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Tripoli is the lawful capital and largest city in Libya, located on the northwestern shores of the country between a desert and the Mediterranean Sea. It is a major center of Libyan and African economy and business. It is nicknamed "Mermaid of the Mediterranean," or "Bride of the Sea." In Greek, its name means "Three Cities."
One of the oldest cities in the world, it was founded in the 7th Century BC by the Phoenicians, and was then named "Oea." Some historians believe, however, that the city is even older, and that it was originally a Berber settlement before Phoenician rule. In the 2nd Century BC, the city became a colony in the Roman Empire and was later ruled by the Arabs, the Ottomans, the Spanish Empire, and Italy.
Today, Tripoli is known as one of the jewels of the Mediterranean, renowned for its beauty, white beaches and clear waters, whitewashed buildings, skyline, economy, wealth, frequent political upheaval and rioting, architecture, history, ancient ruins, tourism, and culture.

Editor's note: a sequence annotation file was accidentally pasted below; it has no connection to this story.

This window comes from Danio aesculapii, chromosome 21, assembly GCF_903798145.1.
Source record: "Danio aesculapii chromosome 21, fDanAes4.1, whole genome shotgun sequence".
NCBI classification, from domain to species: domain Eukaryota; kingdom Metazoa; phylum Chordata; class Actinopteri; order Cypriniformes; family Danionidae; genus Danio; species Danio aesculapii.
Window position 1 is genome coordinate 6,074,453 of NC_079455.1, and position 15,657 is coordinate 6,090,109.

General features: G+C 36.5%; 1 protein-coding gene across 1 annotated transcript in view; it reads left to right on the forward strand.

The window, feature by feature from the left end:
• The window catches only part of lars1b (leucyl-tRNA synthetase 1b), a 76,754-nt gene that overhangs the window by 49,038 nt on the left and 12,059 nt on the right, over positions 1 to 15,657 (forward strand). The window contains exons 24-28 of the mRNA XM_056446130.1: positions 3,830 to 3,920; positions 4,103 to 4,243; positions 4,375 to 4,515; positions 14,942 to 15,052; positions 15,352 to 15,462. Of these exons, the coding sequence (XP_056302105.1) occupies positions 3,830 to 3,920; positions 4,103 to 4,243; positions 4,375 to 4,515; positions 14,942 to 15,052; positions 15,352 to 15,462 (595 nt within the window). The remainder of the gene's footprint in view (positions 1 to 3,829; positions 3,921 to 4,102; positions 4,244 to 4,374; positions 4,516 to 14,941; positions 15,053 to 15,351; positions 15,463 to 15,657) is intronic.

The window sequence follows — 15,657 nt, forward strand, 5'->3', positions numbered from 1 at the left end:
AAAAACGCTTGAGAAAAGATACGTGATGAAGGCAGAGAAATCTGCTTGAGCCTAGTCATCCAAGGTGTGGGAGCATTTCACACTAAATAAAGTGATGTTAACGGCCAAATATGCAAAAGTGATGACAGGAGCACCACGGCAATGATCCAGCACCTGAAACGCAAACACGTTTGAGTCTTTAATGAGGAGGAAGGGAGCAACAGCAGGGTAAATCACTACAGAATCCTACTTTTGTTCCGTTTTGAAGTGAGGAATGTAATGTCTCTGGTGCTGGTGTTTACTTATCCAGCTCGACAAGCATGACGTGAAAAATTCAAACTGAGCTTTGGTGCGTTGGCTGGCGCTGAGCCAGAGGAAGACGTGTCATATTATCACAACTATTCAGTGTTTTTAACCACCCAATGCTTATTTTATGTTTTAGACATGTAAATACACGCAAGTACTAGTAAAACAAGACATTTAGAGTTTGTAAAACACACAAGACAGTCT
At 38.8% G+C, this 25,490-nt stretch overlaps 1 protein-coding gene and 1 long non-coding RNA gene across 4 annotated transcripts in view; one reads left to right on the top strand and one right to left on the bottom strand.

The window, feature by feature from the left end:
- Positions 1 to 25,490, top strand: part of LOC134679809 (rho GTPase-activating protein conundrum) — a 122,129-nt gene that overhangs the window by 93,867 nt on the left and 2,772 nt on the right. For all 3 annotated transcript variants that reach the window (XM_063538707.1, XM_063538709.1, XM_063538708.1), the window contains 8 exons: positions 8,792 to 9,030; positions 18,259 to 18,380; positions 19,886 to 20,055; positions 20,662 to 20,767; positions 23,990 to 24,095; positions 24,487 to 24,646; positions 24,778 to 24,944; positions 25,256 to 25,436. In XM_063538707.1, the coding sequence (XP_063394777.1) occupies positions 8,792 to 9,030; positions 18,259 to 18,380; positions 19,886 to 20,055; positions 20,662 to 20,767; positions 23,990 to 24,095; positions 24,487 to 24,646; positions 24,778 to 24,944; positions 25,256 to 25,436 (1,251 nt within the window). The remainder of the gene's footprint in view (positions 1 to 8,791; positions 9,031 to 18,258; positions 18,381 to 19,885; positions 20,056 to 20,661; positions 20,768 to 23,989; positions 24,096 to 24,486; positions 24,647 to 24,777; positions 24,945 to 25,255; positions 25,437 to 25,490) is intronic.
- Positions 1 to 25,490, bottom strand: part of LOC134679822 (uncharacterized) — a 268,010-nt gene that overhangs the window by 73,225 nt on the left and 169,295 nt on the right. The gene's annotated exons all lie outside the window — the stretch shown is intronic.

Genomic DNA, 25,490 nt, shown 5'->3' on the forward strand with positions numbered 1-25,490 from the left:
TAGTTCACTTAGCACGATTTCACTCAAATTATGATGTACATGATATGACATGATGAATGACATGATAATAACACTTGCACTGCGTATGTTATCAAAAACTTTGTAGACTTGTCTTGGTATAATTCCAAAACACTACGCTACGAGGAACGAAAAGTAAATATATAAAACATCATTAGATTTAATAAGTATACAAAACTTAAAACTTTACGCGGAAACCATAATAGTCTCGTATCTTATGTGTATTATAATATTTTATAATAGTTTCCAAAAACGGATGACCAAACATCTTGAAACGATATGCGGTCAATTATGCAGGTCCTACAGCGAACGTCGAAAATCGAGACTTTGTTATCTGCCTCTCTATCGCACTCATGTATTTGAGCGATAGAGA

People Born in Tripoli
Tripoli in People's Lives
Ian McEwan: My parents and I moved here around 1956, when I was eight years old, to a British military outpost. My father struggled increasingly with alcoholism, and often treated my mother badly. This was very distressing to me, and I grew closer to my mother because of it. In 1959, when I was 11 years old, I was sent back to England to enter the British schooling system.
Magnus Carlsen: I traveled here in 2004 to compete in the FIDE World Chess Championship, at the age of 13, making me the youngest player ever to compete in one.